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What is Temari Sushi?
A treasure of Japanese ingredients and history.
Under a full bloom cherry blossom tree by the Kamogawa river in Kyoto, I was picking up delicate, deceptively simple balls of colorful sushi and was transported to places I have never been.
The wooden box, it's interior neatly structured in 3 rows of 5, held jewel-like pieces of elegant orbs of lightly vinegared rice topped with perfectly cut pieces of fish or vegetable. It was a work of art in itself.
I became obsessed with each unique piece, examining every centimeter of it's flawless, spherical form, while studying the paper menu of the list of ingredients I was given to honor the dedication and craftwork that went into each temari sushi.
Temari sushi, as intricate and meticulously crafted as they are, are served on happy and celebrated occasions. For me, it was on a particularly warm, bright spring day in Japan that my spirit, perception and appreciation for food changed.
In every savory bite and with each exquisite ingredient, I felt a connection and an affinity to their origin.
I felt the light's warmth on the coastal sands where elongated, oval mussels had bunched together.
I heard the curious swish of the wind carrying through tall and lush bamboo forests.
I saw the deep dark blues of the ocean's depth where groups of jelly fish floated.
I sensed woody and deciduous scents of old oak trees that shiitake mushrooms sprung from the sides of.
I tasted the salt of a wide Pacific Ocean where spawns of red sea bream swam up to the shallow waters against a sunset.
Every firm grain of rice, lightly sweet and somewhat tart, had held my attention and I. And then, just like that, my meal was over. The memory and day dream of every piece of temari sushi lingered with me.
I didn't think a 15 piece box of sushi would take me almost an hour to eat. It wasn't until my meal had come to a conclusion that I had the mental space to reflect on the actual origin of temari sushi.
And then I went back to the beginning.
Japan was different then. I imagined wild flames consuming wooden villages while different clans clashed for control over land in the mid 7th century.
Then there was harmony. It was in Central Japan, a region covered in valleys of forests and surrounded by mountains, where the development and stability of a centralized form of government branched and held the nation together.
Joy and delight rang from the peals of laughter from men, women, girls and boys of the Imperial Court and the village streets.
They played an agile, coordinated game back then that involved bumping, nudging, punting and perhaps seventy other ways to keep a colorful woven ball in the air for as long as the group's energy and rhythm could last.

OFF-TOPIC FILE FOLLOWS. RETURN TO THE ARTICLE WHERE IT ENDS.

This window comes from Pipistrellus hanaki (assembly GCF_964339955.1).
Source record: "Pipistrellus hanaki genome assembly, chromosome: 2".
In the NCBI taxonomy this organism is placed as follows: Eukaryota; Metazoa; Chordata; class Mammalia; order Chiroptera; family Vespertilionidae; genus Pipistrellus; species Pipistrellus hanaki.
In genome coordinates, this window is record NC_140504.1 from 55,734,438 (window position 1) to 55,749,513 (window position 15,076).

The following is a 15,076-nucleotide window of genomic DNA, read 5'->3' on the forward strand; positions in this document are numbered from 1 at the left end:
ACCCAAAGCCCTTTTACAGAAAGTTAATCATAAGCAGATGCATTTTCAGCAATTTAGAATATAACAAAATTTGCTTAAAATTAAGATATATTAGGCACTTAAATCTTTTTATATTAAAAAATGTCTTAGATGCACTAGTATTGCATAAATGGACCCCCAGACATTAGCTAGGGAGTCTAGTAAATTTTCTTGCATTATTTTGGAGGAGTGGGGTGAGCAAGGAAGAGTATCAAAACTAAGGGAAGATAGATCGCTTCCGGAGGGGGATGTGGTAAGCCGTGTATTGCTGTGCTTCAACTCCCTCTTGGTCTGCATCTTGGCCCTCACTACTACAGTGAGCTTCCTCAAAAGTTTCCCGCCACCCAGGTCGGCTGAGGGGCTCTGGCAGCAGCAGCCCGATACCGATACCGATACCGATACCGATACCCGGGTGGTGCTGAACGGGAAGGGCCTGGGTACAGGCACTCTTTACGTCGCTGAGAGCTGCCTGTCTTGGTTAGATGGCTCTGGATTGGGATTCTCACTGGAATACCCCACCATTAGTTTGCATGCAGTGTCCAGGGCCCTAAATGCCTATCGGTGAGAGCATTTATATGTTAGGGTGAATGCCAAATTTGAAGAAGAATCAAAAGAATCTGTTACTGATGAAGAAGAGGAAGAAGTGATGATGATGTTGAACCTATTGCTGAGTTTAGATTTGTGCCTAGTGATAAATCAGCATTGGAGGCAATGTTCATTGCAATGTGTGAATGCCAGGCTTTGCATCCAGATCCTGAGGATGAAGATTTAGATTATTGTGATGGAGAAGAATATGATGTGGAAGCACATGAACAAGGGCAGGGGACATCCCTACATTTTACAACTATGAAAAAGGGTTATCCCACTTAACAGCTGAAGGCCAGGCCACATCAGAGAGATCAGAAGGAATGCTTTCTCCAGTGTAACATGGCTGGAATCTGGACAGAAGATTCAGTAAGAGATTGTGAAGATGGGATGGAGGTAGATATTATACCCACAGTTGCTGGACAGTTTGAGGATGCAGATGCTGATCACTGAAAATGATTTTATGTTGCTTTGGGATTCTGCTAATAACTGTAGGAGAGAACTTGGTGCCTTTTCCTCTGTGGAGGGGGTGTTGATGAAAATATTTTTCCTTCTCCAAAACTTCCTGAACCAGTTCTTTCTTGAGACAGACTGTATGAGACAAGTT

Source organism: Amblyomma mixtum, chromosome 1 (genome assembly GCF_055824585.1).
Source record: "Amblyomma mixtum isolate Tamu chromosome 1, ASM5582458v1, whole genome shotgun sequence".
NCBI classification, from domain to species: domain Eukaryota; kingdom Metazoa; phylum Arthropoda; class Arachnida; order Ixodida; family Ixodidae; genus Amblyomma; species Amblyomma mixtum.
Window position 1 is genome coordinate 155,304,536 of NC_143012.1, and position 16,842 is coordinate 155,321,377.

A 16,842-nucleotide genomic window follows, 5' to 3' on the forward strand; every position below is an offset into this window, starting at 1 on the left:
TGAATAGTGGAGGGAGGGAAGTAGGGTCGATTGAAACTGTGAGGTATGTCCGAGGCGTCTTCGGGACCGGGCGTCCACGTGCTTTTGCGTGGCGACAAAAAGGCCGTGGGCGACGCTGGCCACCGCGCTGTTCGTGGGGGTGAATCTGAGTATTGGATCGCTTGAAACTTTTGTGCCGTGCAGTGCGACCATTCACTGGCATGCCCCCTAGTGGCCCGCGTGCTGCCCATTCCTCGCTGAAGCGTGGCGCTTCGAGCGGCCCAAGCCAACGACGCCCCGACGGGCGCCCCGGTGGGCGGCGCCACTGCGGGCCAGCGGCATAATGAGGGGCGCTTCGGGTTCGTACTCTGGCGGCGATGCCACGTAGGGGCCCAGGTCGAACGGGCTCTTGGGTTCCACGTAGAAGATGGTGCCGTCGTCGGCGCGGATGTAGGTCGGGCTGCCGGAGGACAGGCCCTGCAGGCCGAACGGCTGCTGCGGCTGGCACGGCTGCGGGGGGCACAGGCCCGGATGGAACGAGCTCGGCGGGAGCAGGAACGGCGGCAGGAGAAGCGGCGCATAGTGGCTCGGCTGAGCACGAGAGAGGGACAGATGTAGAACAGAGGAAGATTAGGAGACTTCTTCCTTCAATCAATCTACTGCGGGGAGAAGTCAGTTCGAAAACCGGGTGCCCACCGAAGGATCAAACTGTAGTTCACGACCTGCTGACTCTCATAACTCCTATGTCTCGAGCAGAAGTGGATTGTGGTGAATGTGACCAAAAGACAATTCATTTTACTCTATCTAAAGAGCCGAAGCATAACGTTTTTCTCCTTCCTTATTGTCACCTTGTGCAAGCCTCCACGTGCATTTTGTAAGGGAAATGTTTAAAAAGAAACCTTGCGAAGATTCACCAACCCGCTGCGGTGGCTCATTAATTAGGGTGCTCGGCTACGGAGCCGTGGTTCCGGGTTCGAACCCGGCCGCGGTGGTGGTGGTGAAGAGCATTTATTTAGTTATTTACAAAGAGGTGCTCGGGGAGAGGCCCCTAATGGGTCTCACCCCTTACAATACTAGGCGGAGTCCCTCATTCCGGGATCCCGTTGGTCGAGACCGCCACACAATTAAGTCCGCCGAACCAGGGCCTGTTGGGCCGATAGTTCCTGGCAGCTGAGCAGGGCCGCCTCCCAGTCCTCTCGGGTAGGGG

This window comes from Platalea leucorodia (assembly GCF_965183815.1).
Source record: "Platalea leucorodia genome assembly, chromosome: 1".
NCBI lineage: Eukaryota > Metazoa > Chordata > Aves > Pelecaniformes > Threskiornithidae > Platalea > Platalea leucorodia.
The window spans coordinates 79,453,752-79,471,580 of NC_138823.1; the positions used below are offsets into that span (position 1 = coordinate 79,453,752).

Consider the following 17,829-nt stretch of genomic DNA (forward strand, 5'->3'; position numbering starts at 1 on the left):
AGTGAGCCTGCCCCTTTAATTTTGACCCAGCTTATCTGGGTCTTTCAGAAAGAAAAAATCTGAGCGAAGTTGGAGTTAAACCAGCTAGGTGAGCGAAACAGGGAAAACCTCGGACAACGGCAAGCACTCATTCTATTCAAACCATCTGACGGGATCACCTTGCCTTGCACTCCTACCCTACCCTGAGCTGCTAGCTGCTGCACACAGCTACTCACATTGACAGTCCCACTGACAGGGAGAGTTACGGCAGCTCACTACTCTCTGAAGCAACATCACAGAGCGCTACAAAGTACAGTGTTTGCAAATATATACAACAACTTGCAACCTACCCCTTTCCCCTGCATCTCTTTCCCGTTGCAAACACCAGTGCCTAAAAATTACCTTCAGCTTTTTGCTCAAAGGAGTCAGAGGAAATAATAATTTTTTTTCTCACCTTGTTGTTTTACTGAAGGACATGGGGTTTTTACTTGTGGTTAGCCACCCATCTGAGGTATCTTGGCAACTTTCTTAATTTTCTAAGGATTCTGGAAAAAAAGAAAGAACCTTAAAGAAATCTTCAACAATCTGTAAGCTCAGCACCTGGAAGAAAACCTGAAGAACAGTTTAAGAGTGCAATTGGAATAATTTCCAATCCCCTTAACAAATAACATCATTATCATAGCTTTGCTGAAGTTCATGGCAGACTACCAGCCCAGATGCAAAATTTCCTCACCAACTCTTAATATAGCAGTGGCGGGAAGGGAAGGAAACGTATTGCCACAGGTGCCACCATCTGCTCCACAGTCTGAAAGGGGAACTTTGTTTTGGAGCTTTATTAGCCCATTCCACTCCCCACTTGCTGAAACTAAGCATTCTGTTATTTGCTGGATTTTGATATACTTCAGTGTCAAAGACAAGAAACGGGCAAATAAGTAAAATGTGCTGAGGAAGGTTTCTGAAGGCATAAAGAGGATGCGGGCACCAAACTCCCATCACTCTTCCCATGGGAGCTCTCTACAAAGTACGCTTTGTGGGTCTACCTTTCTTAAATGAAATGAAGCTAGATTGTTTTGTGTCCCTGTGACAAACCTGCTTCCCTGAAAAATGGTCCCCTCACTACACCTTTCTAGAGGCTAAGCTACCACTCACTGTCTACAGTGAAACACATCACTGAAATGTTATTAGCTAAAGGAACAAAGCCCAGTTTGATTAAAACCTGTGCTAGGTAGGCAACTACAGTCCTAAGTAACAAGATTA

The beautiful, intricate, handwoven balls used for play with stunning visual effects — geometric, floral, folk and animal motifs and gradients — were each a striking and miniature piece of art called Temari.
Eaten from right to left, in the same way Japanese books are read, here are the ingredients listed from the paper menu about each piece of the seasonal, spring temari sushi box from Kashiwai in Kyoto:
Mussels - lightly roasted sea urchin flavor (sea urchin flavor which I thought was especially sweet and tangy)
Kanpyo (dried gourd) - boiled sweet and salty and edomae work (edo-style preparation involves pickling the crunchy and hearty ingredient with salt and vinegar)
Boiled shiitake mushroom - boiled, small dried shiitake mushrooms (earthy and hearty)
Saimaki shrimp - topped with ponzu jelly (ponzu is a mix of citrus, vinegar, soy sauce, sugar, sake, and dashi amongst other things)
Namafu - Mugwort wheat gluten with butterbur and miso flavor (wheat gluten is combined with mochi rice flour and steamed for a chewy, slightly sweet delicacy)
Omi konjac - mixed with plum jellyfish (crunchy, chewy, slightly salty and sour)
Sweet and sour small sea bream - pickled myoga (myoga, also known as Japanese ginger, is slightly spicy, tangy and refreshing)
Raw yuba (tofu skin) - yuba sticks are cut into thin strips and boiled in a light seasoning, served with sakura-fu (delicate and spongy, topped with a chewy, pink and whiteish nugget in the shape of a flower)
Maguro no zuke - red tuna marinated in special soy sauce (a delicacy, inch thick slice, marinated until tender)
Young bamboo shoots - lightly boiled bamboo shoots wrapped in wakame seaweed (tender, slightly sweet)
Grilled conger eel - grilled conger eel from Miyajima with Japanese pepper (deep and rich charcoal grilled eel)
Smoked salmon - refreshing smoked salmon with herb scent (smokey with citrus)
Mackerel - wrapped mackerel with abura in cherry blossom leaves (abura means oil, the cherry blossom leaf was aromatic and slightly minty)
Sea bream seasoned with kelp - sandwiched with konbu seaweed, and serve with ponzu sauce (the fish was almost translucent and very light, it's special to take note during a meal when it is the last piece of meat served)
Unbaked sweets - mix white bean paste with cherry blossoms (slightly sweet, smooth and chunky texture, tangy from cherry blossom)
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